Getting in and out of the boat: Canoe vs Pack Boat

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For wilderness canoeing situations, above and/or below rapids, very rocky campsite shorelines, etc. I was wondering how one compares to the other as I have zero experience with pack boats.

Thanks,

Gerald
 
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I pretty much get in a canoe/pack the same way. I have an aversion to standing in the boat and then sitting and wince whenever I see some one do it, I will place a hand on each gunnel and move my torso onto the seat.

The boat doesn't move much and there is little chance of tipping .. plus very little stress on the hull IMO.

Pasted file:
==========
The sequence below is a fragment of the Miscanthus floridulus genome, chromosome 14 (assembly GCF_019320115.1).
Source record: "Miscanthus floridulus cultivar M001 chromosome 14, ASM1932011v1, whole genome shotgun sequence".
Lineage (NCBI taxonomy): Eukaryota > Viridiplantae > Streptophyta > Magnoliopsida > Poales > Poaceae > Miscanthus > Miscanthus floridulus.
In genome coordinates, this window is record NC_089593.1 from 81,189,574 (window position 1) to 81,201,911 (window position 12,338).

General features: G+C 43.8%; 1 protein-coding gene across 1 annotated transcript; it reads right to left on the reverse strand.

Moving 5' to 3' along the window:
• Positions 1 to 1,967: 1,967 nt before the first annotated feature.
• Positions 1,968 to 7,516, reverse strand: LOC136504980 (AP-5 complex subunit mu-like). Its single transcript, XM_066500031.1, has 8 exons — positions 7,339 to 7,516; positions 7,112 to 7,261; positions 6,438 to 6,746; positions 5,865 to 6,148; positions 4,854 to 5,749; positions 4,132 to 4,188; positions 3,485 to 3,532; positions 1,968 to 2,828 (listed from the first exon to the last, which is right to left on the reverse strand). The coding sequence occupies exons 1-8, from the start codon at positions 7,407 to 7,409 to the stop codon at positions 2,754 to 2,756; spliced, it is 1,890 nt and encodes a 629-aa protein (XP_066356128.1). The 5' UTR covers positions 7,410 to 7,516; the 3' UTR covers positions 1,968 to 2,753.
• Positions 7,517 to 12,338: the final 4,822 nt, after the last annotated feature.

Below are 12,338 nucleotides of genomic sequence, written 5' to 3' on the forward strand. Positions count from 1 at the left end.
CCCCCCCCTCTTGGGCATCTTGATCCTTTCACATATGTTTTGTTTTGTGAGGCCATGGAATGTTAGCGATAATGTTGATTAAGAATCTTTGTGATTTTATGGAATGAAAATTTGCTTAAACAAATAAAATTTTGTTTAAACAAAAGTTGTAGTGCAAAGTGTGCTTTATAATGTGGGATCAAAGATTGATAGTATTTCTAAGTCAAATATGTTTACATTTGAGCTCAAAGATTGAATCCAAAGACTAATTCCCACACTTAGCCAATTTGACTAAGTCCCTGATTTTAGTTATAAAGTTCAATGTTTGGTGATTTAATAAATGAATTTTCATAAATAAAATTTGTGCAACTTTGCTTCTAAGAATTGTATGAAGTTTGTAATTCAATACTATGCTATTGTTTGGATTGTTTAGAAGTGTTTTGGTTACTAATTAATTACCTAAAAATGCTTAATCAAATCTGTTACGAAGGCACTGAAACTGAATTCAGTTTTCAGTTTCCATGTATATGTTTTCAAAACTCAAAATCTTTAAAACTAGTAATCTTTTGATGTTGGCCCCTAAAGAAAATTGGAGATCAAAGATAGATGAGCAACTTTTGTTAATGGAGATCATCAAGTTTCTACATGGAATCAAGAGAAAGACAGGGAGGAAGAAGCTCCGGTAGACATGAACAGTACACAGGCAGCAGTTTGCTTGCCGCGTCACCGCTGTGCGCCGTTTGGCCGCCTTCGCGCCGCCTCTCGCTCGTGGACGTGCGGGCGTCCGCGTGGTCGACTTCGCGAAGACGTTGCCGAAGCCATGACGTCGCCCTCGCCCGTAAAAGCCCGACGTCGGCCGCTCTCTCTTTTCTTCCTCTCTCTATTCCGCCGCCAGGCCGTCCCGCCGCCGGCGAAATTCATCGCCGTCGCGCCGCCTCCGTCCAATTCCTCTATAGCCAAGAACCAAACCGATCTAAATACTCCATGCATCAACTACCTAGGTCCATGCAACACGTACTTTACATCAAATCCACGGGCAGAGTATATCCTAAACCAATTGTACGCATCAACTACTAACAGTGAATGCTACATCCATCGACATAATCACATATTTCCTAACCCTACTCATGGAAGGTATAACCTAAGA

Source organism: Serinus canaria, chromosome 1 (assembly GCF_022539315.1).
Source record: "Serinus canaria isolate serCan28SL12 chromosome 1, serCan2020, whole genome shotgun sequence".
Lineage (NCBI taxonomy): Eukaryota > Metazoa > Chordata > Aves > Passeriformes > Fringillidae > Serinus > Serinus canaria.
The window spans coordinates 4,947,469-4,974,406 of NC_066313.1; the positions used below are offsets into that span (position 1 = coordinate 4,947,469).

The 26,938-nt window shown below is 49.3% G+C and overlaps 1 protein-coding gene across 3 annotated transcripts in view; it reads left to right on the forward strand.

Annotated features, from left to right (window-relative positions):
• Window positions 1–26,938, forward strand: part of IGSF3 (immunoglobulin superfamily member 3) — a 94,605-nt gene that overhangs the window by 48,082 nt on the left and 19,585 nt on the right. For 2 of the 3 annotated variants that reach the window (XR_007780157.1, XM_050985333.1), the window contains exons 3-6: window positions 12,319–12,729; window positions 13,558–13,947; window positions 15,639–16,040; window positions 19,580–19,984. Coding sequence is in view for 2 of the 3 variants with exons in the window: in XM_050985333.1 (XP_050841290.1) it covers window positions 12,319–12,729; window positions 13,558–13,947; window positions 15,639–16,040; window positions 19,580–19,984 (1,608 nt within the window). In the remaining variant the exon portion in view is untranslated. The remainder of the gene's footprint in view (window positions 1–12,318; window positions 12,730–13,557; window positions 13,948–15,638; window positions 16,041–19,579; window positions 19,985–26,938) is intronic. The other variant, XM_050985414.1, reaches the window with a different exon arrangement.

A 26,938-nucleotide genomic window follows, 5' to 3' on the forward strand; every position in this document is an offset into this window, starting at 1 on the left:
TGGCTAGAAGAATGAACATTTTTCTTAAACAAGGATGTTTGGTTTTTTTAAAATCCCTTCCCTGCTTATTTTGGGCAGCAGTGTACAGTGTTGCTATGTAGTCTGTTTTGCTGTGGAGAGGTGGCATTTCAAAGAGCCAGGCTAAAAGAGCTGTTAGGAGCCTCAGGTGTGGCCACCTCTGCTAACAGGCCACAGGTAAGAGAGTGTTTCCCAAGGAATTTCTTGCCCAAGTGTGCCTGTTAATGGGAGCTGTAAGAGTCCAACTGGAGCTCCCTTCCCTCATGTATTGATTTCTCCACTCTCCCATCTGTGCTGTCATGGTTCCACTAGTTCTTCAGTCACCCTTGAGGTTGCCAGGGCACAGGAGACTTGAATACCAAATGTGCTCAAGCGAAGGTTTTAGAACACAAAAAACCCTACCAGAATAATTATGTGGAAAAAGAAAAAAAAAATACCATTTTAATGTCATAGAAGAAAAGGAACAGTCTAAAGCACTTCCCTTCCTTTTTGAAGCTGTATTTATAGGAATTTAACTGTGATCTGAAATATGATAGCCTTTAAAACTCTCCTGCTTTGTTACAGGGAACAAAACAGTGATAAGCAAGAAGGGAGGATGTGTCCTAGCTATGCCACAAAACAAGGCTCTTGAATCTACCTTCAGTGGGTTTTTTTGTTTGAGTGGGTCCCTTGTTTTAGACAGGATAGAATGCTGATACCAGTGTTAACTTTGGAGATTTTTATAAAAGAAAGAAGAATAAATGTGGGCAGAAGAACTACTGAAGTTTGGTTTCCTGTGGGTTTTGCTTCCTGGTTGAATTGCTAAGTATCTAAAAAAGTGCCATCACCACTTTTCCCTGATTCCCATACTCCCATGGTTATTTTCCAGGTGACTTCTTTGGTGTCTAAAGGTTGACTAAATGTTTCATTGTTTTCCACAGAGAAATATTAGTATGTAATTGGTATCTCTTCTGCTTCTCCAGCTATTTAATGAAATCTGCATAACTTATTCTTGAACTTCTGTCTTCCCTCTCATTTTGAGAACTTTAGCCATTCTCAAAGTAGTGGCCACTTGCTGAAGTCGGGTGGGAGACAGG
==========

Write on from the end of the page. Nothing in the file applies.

Brian
 
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place paddle across gunwales in back of you. keeping pressure on the paddle on both sides but bracing it against the bottom swing feet out and get up. Reverse for getting in.
 
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Depends on the Pack Boat. Hornbecks and Slipstreams are a little fragile and the builders have put out a few you-tube videos on how to enter and exit by not pressing down on the gunnels. I had an early Compass pack boat that had creases on one side from having buckled. I have never had any such issues with my Swift 13.6 or Placid pack boats and enter and exit as I would any canoe as Cruiser describes.